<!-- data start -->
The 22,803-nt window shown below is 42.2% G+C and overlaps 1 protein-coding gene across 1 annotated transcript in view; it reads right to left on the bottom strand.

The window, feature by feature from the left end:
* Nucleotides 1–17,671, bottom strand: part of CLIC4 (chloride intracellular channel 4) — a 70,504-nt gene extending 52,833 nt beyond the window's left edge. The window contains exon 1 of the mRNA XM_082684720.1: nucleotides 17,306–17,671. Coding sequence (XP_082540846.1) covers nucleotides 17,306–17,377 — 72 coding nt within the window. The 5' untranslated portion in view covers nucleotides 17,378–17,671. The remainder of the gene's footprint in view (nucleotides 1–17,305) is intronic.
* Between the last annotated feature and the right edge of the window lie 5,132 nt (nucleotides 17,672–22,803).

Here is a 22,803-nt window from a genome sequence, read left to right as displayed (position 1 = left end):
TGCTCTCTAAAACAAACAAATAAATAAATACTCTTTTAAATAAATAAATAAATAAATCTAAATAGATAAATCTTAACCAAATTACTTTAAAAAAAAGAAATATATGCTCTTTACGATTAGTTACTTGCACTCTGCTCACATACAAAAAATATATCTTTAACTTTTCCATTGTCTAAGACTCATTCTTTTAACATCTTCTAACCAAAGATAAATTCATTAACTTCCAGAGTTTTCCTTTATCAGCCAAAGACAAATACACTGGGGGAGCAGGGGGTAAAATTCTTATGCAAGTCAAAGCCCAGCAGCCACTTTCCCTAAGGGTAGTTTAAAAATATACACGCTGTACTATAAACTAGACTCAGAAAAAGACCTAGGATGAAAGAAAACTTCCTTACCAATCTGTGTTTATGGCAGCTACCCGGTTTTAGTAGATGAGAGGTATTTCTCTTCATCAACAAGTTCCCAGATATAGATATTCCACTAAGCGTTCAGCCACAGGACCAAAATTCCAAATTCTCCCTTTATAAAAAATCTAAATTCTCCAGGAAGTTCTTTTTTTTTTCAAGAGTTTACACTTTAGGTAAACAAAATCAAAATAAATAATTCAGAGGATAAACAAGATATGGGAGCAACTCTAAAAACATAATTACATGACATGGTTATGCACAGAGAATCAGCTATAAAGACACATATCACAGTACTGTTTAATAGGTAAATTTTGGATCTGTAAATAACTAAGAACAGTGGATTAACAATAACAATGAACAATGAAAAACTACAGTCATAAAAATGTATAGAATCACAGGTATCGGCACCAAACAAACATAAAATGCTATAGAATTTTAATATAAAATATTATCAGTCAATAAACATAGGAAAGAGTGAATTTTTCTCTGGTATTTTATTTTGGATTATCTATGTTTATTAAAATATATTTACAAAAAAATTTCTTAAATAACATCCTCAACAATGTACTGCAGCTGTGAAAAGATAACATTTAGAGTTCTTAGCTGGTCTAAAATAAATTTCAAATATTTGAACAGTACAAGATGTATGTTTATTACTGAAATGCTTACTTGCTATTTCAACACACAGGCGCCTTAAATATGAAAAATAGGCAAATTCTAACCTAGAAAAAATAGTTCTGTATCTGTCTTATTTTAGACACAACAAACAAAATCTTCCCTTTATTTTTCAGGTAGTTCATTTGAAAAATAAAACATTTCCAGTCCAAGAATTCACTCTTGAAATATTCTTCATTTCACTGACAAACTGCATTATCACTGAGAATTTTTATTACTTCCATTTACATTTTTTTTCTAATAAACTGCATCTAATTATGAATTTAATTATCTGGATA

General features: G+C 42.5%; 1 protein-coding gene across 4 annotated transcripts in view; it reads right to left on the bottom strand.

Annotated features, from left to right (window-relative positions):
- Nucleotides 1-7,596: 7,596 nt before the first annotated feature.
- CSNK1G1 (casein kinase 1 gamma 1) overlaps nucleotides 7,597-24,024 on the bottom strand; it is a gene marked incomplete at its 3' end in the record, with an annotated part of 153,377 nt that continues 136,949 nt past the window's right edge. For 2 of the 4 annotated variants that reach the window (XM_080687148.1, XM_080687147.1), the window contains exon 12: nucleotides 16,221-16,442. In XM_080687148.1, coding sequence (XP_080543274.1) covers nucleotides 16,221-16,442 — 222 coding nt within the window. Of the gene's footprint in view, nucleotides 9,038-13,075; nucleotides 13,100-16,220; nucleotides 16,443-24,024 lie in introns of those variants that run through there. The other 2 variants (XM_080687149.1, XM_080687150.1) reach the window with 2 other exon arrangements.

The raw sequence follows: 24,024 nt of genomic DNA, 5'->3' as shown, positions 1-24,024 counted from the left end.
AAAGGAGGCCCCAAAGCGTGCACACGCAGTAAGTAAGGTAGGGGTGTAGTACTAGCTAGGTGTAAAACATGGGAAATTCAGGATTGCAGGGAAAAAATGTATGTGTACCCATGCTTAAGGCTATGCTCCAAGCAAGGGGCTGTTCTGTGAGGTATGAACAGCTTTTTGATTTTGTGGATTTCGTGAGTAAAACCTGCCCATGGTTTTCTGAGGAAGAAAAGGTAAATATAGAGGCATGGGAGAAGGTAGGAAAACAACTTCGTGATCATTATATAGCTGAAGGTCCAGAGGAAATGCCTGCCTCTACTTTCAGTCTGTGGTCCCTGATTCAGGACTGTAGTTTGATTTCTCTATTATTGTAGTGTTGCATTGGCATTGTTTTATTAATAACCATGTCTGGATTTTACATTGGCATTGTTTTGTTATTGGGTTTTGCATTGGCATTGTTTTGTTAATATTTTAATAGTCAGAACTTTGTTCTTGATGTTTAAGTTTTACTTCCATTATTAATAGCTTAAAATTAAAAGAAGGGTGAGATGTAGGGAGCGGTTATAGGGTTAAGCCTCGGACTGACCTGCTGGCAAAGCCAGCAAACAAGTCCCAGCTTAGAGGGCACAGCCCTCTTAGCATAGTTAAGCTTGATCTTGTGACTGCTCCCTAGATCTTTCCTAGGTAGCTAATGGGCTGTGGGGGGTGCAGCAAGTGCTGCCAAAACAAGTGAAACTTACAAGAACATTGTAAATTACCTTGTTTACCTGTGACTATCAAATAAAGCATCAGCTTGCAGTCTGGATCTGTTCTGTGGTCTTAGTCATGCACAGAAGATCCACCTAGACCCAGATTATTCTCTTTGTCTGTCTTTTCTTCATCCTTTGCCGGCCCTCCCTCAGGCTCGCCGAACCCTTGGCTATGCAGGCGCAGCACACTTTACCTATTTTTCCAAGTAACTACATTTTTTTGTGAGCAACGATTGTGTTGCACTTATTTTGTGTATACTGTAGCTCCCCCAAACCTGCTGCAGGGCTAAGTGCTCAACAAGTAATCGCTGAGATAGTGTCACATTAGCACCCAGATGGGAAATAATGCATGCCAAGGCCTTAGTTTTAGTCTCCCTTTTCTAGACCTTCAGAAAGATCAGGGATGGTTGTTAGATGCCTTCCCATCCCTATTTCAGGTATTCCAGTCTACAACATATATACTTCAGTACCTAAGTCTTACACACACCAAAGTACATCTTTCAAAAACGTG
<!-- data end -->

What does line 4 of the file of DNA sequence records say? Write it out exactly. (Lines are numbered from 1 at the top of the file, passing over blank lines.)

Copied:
* Between the last annotated feature and the right edge of the window lie 5,132 nt (nucleotides 17,672–22,803).